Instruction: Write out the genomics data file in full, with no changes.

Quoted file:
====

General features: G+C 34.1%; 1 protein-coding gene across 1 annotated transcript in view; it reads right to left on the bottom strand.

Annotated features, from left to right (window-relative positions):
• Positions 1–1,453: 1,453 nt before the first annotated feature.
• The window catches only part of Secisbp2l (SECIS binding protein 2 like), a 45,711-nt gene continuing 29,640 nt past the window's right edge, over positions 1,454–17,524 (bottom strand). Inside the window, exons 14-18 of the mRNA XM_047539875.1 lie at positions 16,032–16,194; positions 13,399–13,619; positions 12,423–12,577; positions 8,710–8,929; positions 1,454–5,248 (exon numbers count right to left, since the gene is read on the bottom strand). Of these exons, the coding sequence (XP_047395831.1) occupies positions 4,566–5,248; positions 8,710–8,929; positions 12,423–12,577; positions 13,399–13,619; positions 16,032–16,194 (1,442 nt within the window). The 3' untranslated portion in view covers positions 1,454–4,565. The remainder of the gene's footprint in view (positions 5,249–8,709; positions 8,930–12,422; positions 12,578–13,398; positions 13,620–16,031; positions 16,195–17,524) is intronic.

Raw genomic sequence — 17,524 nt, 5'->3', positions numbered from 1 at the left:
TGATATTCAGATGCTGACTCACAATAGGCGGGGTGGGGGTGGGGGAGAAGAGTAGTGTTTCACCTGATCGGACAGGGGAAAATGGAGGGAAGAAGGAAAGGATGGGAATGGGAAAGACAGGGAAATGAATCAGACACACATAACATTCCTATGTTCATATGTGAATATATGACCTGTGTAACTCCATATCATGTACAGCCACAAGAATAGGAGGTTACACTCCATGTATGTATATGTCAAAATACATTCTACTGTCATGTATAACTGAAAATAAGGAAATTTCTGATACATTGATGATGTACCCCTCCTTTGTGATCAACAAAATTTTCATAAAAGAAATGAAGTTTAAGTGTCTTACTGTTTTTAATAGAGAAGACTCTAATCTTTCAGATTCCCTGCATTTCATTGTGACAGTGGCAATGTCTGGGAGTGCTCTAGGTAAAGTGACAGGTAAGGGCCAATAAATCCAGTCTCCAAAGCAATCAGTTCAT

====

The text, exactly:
General features: G+C 34.1%; 1 protein-coding gene across 1 annotated transcript in view; it reads right to left on the bottom strand.

Annotated features, from left to right (window-relative positions):
• Positions 1–1,453: 1,453 nt before the first annotated feature.
• The window catches only part of Secisbp2l (SECIS binding protein 2 like), a 45,711-nt gene continuing 29,640 nt past the window's right edge, over positions 1,454–17,524 (bottom strand). Inside the window, exons 14-18 of the mRNA XM_047539875.1 lie at positions 16,032–16,194; positions 13,399–13,619; positions 12,423–12,577; positions 8,710–8,929; positions 1,454–5,248 (exon numbers count right to left, since the gene is read on the bottom strand). Of these exons, the coding sequence (XP_047395831.1) occupies positions 4,566–5,248; positions 8,710–8,929; positions 12,423–12,577; positions 13,399–13,619; positions 16,032–16,194 (1,442 nt within the window). The 3' untranslated portion in view covers positions 1,454–4,565. The remainder of the gene's footprint in view (positions 5,249–8,709; positions 8,930–12,422; positions 12,578–13,398; positions 13,620–16,031; positions 16,195–17,524) is intronic.

Raw genomic sequence — 17,524 nt, 5'->3', positions numbered from 1 at the left:
TGATATTCAGATGCTGACTCACAATAGGCGGGGTGGGGGTGGGGGAGAAGAGTAGTGTTTCACCTGATCGGACAGGGGAAAATGGAGGGAAGAAGGAAAGGATGGGAATGGGAAAGACAGGGAAATGAATCAGACACACATAACATTCCTATGTTCATATGTGAATATATGACCTGTGTAACTCCATATCATGTACAGCCACAAGAATAGGAGGTTACACTCCATGTATGTATATGTCAAAATACATTCTACTGTCATGTATAACTGAAAATAAGGAAATTTCTGATACATTGATGATGTACCCCTCCTTTGTGATCAACAAAATTTTCATAAAAGAAATGAAGTTTAAGTGTCTTACTGTTTTTAATAGAGAAGACTCTAATCTTTCAGATTCCCTGCATTTCATTGTGACAGTGGCAATGTCTGGGAGTGCTCTAGGTAAAGTGACAGGTAAGGGCCAATAAATCCAGTCTCCAAAGCAATCAGTTCAT